But you definitely do not want to mount the alarm's brain here under the dash. You want to hide the brain as best as possible. I recommend you mount the brain inside the dash, underneath your center consol if possible, or in the trunk. You could also mount it under one of the seats but a thief may check there.
4) I just want to mention the sirens once more. Most alarms come with a single multi-tone siren, around 115dB or so. I recommend you purchase one or two more multi-tone sirens and several 115dB peizo sirens and incorporate them into your alarm system. The louder the alarm is when it is tripped, the more attention is drawn to your vehicle and the more likely a thief is to give up and run away. Not to mention it will hurt a thief's ears if he goes anywhere near the peizos.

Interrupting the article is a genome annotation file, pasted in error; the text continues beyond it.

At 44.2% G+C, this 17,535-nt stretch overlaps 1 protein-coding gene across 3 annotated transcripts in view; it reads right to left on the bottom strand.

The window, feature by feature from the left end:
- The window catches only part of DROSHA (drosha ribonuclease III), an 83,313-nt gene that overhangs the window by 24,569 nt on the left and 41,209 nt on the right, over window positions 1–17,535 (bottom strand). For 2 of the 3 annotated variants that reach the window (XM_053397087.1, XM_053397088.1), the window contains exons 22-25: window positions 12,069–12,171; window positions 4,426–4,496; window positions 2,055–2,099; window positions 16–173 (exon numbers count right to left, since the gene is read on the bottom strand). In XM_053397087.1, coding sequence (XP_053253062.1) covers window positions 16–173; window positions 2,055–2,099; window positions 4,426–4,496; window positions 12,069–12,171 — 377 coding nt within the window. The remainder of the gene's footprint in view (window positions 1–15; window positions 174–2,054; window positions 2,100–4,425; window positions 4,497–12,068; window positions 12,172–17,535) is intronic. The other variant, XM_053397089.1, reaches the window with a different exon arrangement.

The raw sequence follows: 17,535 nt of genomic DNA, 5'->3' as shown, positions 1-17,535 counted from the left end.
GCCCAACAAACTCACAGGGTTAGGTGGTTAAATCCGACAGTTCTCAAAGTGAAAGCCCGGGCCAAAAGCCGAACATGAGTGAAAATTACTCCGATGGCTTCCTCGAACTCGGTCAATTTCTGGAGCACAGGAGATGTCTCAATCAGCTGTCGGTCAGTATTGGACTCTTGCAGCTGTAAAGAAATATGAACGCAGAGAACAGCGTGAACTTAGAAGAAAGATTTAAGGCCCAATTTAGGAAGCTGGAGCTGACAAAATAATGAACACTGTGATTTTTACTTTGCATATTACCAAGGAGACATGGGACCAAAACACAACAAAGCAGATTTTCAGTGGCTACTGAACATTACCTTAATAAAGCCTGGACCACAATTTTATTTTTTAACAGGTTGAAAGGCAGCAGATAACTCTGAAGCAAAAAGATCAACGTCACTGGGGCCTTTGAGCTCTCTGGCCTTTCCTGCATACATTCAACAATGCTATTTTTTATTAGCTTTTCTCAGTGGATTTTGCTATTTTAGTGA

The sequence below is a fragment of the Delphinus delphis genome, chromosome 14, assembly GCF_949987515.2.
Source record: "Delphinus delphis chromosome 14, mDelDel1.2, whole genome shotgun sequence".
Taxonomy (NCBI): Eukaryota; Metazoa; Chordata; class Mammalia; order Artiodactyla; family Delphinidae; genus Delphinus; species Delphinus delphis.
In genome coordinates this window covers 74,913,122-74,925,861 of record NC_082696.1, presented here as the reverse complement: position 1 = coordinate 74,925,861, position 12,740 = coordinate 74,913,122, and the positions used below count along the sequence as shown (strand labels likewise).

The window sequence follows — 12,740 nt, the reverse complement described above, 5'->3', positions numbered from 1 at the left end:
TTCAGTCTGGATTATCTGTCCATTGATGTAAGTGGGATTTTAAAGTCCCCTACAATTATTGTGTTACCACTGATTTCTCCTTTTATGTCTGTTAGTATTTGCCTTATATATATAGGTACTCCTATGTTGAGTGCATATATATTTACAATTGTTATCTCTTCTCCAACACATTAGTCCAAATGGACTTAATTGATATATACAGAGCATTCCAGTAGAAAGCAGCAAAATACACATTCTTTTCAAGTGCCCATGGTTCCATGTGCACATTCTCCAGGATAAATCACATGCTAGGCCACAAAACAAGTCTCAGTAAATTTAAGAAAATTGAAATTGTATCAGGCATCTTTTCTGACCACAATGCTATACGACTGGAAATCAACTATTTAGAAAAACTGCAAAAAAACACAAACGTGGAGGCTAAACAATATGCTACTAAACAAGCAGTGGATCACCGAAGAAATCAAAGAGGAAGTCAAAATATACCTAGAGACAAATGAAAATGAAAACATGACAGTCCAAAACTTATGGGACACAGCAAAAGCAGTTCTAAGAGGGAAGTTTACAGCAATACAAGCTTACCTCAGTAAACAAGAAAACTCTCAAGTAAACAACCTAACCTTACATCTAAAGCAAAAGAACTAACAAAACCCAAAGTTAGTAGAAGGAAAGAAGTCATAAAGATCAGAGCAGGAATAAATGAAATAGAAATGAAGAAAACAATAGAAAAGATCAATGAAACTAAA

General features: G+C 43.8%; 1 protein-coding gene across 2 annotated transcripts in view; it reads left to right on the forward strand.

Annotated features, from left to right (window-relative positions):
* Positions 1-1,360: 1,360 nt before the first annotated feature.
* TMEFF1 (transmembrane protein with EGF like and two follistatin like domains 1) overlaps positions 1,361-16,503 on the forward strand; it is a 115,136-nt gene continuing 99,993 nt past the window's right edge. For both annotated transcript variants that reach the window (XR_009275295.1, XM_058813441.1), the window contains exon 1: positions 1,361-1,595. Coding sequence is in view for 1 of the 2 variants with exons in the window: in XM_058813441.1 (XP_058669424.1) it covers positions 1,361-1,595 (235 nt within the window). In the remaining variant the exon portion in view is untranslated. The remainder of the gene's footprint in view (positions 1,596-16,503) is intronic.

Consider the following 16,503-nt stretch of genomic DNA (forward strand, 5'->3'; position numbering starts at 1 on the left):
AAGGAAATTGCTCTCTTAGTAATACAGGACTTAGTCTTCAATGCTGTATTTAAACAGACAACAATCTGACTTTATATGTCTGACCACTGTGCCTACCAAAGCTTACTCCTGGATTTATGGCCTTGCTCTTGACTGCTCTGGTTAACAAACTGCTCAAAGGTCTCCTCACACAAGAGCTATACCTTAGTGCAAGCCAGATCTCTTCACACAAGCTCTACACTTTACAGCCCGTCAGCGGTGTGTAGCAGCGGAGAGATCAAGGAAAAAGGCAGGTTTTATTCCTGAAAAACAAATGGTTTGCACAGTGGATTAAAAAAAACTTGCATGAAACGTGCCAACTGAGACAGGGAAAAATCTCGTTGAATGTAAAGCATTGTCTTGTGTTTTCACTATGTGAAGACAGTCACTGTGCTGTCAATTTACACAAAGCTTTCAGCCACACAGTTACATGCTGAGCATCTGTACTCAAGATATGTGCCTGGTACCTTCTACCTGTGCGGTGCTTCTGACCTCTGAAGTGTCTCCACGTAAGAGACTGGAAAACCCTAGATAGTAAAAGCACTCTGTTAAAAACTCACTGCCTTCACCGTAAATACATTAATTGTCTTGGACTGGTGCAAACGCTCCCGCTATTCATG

5) Let's talk about something I mentioned earlier, the good old grab and dash. Even with a security system of this caliber, that won't necessarily stop a thief from popping your trunk lid using the trunk latch inside of the vehicle, grabbing your subwoofer enclosure or amplifier, and running away with it. If possible you may want to remove your trunk latch. That way, you would have to use your key in order to open the trunk lid.
Another thing you could do is bolt your subwoofer enclosure or amplifier rack to the trunk floor. Use safety torx or another odd-shaped screw to do this. Chances are a thief won't have the correct tool to unbolt your equipment and will give up.
Also, you want to secure your headunit to your dash's frame so that it cannot be removed using those slide rail "keys". Use safety torx screws for this as well.